In Ramallah, billboards, TV screens and posters line the streets. Many feature happy heternormative families often admiring the finer things in life like a dream home. The project’s first report, “Neoliberal Visions: Exploring Gendered Adverts and Identities in the Palestinian West Bank” examines the production and consumption of gendered advertisements as a way to explore how neoliberal culture constructs gendered subjectivity. The project broadly asks how transforming forms of political economy, social relations, and cultural practices relate to changing modes of gender and sexualities, identities, desires, and emotions in contemporary Palestine. With principle investigator Dr. Polly Withers, research officer at LSE Middle East Centre, and co-principle investigator, Remi Hammami, an associate professor of anthropology at the Institute of Women’s Studies, Birzeit University.
US Presidential Election: What next for US Policy towards the Middle East?
Webinar from Chatham House
The Royal Institute of International Affairs
10 St. James Square
London SW1Y 4LE
Tel: +44 (0)20 7957 5700
10.27.2020, 13.00–14.00 GMT
The November 3rd US presidential election is expected to significantly impact US policy towards the Middle East. In this webinar, panelists former Ambassador Dennis Ross, former special assistant to President Barack Obama, and Dr. Sanam Vakil, Deputy Director and Senior Research Fellow at Chatham House’s Middle East and North Africa Programme, among others, will consider the regional policy priorities of a Biden and Trump administration and will assess potential responses from the region. Moderated by Chatham House’s Dr. Leslie Vinjamuri, the webinar will be livestreamed on Chatham House’s MENA Programme Facebook page.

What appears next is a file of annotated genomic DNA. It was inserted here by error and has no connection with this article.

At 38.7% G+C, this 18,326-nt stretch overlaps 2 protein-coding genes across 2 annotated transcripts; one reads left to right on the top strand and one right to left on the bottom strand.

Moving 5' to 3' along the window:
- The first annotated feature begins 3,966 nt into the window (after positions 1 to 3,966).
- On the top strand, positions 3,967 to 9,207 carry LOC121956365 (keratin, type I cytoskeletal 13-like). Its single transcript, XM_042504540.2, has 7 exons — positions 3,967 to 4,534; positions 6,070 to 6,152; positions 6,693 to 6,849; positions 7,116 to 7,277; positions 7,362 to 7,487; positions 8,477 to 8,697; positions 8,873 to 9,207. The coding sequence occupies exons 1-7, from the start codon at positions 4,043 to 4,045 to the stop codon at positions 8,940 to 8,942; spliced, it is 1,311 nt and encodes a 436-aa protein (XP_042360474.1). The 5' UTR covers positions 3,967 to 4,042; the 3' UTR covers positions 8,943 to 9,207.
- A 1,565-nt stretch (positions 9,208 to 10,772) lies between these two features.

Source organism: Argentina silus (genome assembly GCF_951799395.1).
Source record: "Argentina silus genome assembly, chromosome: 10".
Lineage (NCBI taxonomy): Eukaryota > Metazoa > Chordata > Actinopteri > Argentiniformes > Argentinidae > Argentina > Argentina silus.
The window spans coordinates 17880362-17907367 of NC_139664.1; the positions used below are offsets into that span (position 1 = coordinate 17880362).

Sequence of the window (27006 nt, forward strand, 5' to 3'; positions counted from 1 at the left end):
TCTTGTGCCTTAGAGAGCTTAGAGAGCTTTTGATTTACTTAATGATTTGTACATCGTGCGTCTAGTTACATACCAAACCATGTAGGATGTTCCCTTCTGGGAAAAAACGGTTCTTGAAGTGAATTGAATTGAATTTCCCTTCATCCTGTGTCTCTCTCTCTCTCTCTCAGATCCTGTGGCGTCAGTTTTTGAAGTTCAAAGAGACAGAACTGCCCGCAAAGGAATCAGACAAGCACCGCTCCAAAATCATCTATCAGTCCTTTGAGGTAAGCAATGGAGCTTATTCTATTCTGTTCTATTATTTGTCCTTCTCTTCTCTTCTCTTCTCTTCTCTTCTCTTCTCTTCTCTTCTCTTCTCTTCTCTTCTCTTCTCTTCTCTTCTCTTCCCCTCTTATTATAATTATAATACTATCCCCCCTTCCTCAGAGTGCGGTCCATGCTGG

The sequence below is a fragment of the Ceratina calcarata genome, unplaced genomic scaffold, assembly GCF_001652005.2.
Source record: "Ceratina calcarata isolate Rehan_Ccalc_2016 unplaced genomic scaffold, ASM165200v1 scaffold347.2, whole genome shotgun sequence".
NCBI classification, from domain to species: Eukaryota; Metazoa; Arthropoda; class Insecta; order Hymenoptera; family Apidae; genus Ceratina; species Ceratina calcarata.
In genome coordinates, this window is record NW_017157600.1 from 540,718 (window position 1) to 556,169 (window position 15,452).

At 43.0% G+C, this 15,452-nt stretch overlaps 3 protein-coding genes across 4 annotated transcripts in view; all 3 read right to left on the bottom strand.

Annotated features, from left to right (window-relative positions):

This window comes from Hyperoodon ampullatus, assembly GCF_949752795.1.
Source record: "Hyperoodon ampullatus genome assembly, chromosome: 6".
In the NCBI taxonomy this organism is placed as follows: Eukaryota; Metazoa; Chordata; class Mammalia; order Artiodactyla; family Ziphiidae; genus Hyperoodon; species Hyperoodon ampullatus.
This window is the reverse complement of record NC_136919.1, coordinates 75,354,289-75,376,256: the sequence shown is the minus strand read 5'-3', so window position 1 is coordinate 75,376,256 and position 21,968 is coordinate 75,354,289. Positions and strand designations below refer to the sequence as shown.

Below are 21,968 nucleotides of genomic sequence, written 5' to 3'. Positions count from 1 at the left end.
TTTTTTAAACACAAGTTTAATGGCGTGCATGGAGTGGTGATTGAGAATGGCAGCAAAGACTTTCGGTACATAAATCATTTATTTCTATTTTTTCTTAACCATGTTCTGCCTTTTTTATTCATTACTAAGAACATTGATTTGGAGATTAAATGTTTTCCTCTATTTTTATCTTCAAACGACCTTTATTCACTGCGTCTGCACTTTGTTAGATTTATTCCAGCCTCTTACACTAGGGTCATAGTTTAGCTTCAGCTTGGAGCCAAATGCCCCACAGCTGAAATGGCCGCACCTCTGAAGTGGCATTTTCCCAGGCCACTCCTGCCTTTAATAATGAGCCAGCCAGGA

New Documentary by Yasmin Fedda / Ayouni
For the family and friends of the over 100,000 forcibly disappeared in Syria, the ongoing conflict remains an open wound. Ayouni, by the award-winning film director Yasmin Fedda, tells the story of two women looking for their loved ones who disappeared in Syria. Human rights lawyer Noura Ghazi married her husband Bassel Kharabil, an open software designer behind Creative Commons Syria, who worked for Wikipedia and Mozilla. He was arrested in 2012 and then disappeared into Syria’s notorious prison system, where he was secretly executed in 2015. Machi Dall’Oglio began her search for her brother, Paolo, a Jesuit priest and peace activist, after his kidnapping in Raqqa in 2013. Father Paolo had spent thirty years in Syria co-establishing the Deir Mar Musa community for interfaith dialogue in a 6th century monastery north of Damascus. Ayouni, shot over six years and in 10 countries, is a testimony to the power of hope against brutal dictatorship.